Posts Categorized: Call for action

Whatever happened to….






….Advertisement Appeals Inspectors?

The chief executive of the Planning Inspectorate has explained that a large part of the reason for the current delay in the handling of planning appeals is “the unexpected receipt of more than 1000 prior approval appeals for phone kiosks”. We can see how the jam has built up if DCS Number 400-018-743 is anything to go by. In this case an experienced inspector has taken over four sides of A4 to determine an appeal against the refusal of prior approval for a call box. No doubt Euro Payphone Limited was happy to have one of PINS’ top people dealing with its appeal but was it really necessary? The DCP Blog remembers when PINS had a small team of specialist Advertisement Appeals Inspectors. Given that it is no secret that the interest in phone kiosks arises largely from their function as structures for the display of advertisements, wouldn’t it be an idea to allocate a SWAT team of specialist inspectors to deal with the phone kiosk appeals?

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No filter






A local authority in Bedfordshire has suffered a bit of a system failure recently, and we are guessing that it was because the necessary filters were not in place. In (DCS Number 400-018-075) the council accepted an outline planning application for the conversion of stables and a barn to a dwelling. Clearly, this is an application that should not have been validated, or registered, or decided. Even worse, the error was not picked up by the council when the applicants took its refusal to appeal.

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What’s the point?






The DCP Blog appears to have been in good company recently as it seems that the Court of Appeal has also been musing the meaning of the Written Ministerial Statement on wind farms. In a case involving a 50m high wind turbine proposed for a farm business in Nottinghamshire the court ruled that the WMS requirement to ensure that planning impacts have been ‘addressed’ does not mean they have to have been ‘eliminated’, R on the Application of Holder v Gedling Borough Council [2018].

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How many times?!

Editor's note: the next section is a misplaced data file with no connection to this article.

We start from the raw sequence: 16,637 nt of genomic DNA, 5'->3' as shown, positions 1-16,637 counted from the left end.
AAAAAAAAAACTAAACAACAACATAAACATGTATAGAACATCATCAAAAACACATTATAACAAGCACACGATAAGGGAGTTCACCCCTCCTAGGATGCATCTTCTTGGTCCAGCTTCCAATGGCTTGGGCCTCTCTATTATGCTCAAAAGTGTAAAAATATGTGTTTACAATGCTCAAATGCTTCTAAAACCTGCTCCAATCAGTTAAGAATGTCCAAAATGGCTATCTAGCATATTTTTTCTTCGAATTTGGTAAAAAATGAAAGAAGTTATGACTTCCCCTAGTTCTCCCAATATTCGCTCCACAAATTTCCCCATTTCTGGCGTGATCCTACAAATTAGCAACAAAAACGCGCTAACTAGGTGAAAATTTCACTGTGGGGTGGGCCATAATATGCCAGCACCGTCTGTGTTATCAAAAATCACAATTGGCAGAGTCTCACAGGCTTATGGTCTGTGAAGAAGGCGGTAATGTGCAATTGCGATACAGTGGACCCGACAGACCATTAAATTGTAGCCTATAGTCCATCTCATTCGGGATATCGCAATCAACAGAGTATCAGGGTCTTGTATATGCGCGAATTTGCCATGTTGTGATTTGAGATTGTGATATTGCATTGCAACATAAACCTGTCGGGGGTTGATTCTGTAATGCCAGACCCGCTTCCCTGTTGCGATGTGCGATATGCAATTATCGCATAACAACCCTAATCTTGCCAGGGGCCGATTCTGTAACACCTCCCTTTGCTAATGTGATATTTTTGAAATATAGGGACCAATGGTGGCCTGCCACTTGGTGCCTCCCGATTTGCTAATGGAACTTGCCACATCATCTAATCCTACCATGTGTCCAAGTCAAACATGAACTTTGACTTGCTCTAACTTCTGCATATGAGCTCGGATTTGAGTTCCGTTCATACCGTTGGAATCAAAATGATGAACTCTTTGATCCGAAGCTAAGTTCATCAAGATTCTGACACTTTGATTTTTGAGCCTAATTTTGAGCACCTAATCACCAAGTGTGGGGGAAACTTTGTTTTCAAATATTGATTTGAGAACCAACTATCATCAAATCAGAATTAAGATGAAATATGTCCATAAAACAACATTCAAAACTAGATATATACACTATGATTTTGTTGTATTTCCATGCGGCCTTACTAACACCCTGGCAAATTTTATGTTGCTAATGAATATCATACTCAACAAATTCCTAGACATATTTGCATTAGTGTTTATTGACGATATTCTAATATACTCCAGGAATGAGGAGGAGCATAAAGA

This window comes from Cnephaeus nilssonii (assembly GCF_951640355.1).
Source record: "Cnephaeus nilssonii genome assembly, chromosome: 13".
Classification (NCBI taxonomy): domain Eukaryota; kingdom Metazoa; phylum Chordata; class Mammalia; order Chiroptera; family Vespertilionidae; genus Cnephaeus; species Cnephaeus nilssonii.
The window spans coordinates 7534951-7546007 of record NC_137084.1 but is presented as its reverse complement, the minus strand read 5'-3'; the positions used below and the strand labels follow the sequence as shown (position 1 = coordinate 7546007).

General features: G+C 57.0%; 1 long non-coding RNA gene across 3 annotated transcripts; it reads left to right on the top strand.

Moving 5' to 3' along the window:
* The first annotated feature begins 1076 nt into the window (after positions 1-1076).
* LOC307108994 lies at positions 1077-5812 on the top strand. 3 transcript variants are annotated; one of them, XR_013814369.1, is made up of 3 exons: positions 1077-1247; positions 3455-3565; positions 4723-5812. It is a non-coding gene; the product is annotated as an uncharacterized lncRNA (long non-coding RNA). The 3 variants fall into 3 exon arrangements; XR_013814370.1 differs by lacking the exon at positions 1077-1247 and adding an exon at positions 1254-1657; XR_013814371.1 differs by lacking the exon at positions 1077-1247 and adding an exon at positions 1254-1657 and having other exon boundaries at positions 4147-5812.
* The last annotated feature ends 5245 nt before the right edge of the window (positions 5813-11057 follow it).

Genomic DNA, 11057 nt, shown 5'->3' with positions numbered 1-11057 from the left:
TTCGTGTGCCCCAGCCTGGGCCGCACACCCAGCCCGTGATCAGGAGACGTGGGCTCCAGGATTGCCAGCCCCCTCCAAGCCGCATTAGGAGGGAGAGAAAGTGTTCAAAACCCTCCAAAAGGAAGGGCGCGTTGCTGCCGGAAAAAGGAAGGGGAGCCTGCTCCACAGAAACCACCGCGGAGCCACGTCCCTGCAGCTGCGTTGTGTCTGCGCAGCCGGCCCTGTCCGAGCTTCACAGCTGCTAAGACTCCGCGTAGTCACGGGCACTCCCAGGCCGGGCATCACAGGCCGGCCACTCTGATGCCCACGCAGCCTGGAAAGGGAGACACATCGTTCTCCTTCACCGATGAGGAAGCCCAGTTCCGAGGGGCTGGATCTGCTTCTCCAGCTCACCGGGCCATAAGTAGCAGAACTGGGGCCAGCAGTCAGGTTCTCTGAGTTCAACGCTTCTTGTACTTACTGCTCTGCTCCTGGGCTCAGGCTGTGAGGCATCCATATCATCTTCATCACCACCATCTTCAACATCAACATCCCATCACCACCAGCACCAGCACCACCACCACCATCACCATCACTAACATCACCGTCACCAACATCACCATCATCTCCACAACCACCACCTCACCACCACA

A procedural note taken from an appeal against an enforcement notice (400-017-156):

“The allegation refers to the material change of use of the land to use as domestic curtilage. The Council is aware that curtilage is not a use of land and has suggested that I use my power under s176 to correct the notice to refer to the use of land for purposes incidental to the use as a dwelling or use of land for domestic purposes.”

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Open all hours?






Given that most of us have access to electronic means of communication at all times of day and night there is perhaps a risk of forgetting that planning legislation still recognises ‘business hours’. A planning authority in Sussex was reminded of this when an inspector dealing with an appeal relating to an agricultural barn found that its decision at 17:45 requiring prior approval was not issued “within the prescribed 28 day deadline, having regard to normal business hours” (DCS Number 400-016-112).

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Hug a tree






We were surprised, and a little alarmed, to find the following information in an appeal against a tree replacement notice relating to trees felled in southwest Scotland (DCS Number 400-015-800):

“The English publication “Tree Preservation Orders : A Guide to the Law and Good Practice” (2005) indicates that a provision in a tree preservation order prohibiting cutting down or removal of independent trees or groups of trees only applies to trees in existence at the time the order was made.”

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